Dissertation: Seabed sediment and asphalt areas are noteworthy sources of heat energy
– I studied the usability of two new kinds of geothermal heat sources in Finnish conditions, says Mäkiranta, who is defending her doctoral dissertation on 18th December in the University of Vaasa.
A city area accumulates enormous amounts of heat energy into their environments due to buildings, streets, traffic and people. Also the scarcity of vegetation has the impact that it is warmer in a city environment than in the countryside. Heat collects, among other things, below asphalt surfaces and in the substrate of shallow water bodies.
In the study, the renewability of sediment heat was first verified. Undersea sediment is nature's own heat reservoir, so to speak. The sun charges heat into the sediment layer during the summer. The 2008 housing exhibition area of Suvilahti, Vaasa uses this heat reservoir for heating and cooling the houses. Permanent lowering of the sediment's temperature was not observed despite several heating seasons. Below asphalt, temperatures were found to remain above zero degree in a depth of half a metre from April until December.
According to Mäkiranta, because of its seasonal availability, asphalt heat should be stored or used for example to revive a heat well instead of direct use. A particular downside of asphalt heat is heat loss during the night. The usability of asphalt heat can be developed by improving the heat transferability of asphalt by changing the soil structures below the asphalt or by irrigation of the asphalt surface.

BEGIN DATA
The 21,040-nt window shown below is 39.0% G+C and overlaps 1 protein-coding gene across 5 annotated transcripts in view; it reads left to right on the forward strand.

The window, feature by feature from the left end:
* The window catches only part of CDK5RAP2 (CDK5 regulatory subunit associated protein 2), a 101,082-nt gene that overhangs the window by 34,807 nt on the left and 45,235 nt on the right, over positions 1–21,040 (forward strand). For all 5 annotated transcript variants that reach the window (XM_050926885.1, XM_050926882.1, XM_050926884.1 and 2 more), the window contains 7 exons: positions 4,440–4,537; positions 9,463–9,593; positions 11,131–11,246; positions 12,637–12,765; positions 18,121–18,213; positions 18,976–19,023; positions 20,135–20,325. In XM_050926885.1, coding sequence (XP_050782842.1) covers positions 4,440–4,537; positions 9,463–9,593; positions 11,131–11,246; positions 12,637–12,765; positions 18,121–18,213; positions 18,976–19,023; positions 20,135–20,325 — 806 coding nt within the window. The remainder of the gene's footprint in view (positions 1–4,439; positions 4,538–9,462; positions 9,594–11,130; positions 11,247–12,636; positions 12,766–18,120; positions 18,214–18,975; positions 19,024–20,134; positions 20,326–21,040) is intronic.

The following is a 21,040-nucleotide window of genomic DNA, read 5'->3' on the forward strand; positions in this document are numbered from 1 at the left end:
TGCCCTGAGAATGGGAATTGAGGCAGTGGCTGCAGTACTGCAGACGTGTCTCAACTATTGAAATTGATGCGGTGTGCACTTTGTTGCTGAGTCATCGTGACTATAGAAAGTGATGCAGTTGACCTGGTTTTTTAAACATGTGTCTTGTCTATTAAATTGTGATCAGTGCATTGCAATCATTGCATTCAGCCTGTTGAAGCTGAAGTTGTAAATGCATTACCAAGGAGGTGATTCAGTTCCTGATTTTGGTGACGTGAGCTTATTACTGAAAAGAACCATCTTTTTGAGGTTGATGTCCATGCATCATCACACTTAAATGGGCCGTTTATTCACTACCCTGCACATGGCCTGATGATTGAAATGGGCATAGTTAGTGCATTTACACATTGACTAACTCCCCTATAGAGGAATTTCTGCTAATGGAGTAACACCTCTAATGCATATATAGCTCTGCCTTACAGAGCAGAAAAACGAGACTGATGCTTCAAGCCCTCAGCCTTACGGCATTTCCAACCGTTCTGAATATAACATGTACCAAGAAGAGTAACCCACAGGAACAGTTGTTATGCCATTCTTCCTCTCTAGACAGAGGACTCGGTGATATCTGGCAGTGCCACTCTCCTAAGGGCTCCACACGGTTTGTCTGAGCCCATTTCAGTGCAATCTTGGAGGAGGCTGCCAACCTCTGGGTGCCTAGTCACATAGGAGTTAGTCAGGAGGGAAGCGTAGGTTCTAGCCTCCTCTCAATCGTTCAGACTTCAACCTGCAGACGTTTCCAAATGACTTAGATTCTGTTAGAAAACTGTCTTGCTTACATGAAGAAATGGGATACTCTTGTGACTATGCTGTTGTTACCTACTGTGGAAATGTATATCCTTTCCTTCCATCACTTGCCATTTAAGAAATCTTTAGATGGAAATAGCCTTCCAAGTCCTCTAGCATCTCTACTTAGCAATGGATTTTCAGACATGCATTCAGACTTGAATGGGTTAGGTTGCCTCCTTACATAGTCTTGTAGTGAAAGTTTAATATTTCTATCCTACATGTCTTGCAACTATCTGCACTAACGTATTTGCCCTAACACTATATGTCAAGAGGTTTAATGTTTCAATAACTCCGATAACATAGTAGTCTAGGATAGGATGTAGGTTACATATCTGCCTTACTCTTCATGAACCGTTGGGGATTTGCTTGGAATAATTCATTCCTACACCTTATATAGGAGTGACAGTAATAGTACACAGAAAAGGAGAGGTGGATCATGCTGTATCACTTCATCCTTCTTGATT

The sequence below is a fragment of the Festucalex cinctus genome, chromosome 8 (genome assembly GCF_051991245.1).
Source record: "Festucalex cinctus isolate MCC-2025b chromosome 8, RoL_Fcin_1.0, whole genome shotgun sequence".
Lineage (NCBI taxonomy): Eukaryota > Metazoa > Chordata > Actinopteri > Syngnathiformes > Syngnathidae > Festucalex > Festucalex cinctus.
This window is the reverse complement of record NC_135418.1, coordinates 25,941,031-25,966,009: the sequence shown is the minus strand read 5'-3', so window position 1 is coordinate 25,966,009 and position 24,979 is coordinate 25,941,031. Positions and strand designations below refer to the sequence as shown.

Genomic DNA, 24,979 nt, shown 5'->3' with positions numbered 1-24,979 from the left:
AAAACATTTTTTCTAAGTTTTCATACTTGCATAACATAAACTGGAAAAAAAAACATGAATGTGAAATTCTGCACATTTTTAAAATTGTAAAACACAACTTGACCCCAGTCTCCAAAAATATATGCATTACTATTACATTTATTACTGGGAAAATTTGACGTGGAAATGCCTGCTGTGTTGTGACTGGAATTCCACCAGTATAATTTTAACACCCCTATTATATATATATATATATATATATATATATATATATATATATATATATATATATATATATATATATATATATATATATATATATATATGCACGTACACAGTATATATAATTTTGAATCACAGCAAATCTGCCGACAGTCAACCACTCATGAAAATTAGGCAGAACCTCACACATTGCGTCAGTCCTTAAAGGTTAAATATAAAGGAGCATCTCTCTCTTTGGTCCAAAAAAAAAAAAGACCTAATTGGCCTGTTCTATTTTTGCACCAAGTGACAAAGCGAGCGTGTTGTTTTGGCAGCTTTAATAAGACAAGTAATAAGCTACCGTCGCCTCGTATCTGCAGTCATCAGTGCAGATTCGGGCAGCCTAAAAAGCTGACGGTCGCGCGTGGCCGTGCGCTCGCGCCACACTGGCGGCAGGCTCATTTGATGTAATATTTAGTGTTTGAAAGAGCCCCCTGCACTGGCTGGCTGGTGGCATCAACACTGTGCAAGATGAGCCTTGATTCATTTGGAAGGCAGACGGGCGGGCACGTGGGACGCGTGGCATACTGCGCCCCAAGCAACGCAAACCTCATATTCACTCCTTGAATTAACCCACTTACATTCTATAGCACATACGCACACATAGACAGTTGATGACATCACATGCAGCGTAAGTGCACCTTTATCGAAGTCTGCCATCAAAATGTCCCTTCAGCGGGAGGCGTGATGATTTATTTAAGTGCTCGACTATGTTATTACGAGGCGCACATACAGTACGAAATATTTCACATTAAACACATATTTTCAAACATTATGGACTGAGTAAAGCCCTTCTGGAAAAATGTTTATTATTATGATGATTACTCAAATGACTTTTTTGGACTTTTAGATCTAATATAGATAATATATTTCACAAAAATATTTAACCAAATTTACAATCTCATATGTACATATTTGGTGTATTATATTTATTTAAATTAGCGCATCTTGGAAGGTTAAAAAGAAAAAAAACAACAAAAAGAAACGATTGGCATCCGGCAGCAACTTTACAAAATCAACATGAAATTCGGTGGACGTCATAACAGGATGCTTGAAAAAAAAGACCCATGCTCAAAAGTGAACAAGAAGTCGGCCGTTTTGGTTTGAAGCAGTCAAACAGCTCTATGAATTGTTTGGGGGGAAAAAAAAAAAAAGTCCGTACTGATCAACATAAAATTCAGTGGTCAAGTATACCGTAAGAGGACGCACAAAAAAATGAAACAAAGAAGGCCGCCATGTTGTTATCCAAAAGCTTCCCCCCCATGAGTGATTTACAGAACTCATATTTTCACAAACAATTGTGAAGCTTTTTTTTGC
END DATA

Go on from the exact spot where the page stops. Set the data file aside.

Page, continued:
Wider use of geoenergy would improve energy self-sufficiency
The wider perspective of the study concerns saving energy and energy self-sufficiency.
– My doctoral thesis studies the possibilities of utilising urban energy right where it is generated. Furthermore, the energy self-sufficiency of our country can be improved by investing in more extensive use of geoenergy than is currently the case. Local energy should be used as extensively as possible instead of transporting energy from long distances, says Mäkiranta.
– Why bring energy for example in the form of heating fuel from far away, when underground local heat and local sources of waste heat are available and usable?
The doctoral dissertation consists of seven part-studies, four of which concern sediment heat and three concern asphalt heat. Research measurements were carried out in the period 2013–2017.
The public examination of M.Sc. Anne Mäkiranta’s doctoral dissertation ”Renewable thermal energy sources: sediment and asphalt energy applications in an urban northern environment” will be held on Friday 18 December 2020 at 12.
The event will be organised online: https://uwasa.zoom.us/j/64924660831?pwd=cDlaak9QRllXN2RuZlB1ME9wZVpndz09
The field of dissertation is Energy Technology. Professor Markku Virtanen (Aalto University) will act as an opponent and Research Manager, Ph.D. Erkki Hiltunen as a custos. The examination will be held in Finnish.
Mäkiranta, Anne (2020) Renewable thermal energy sources: sediment and asphalt energy applications in an urban northern environment. Acta Wasaensia 454. Väitöskirja. Vaasan yliopisto.
Publication pdf: http://urn.fi/URN:ISBN:978-952-476-935-8
Anne Mäkiranta, tel. +358 29 449 8302, email: email@example.com
Anne Mäkiranta was born in Rovaniemi in 1978 and graduated from Muurola upper secondary school in 1997. She has completed two degrees at the University of Vaasa: Master of Science in Economics and Business Administration in 2002 majoring in Industrial Management, and a master's degree in Engineering majoring in Energy Technology in 2013. In her career, Mäkiranta has worked as a project researcher and a planner at the University of Vaasa in 2005–2006, 2008, 2010, 2012–2018, and as a doctoral student 2019–2020. In 2021, Mäkiranta will work as a university teacher at the University of Vaasa.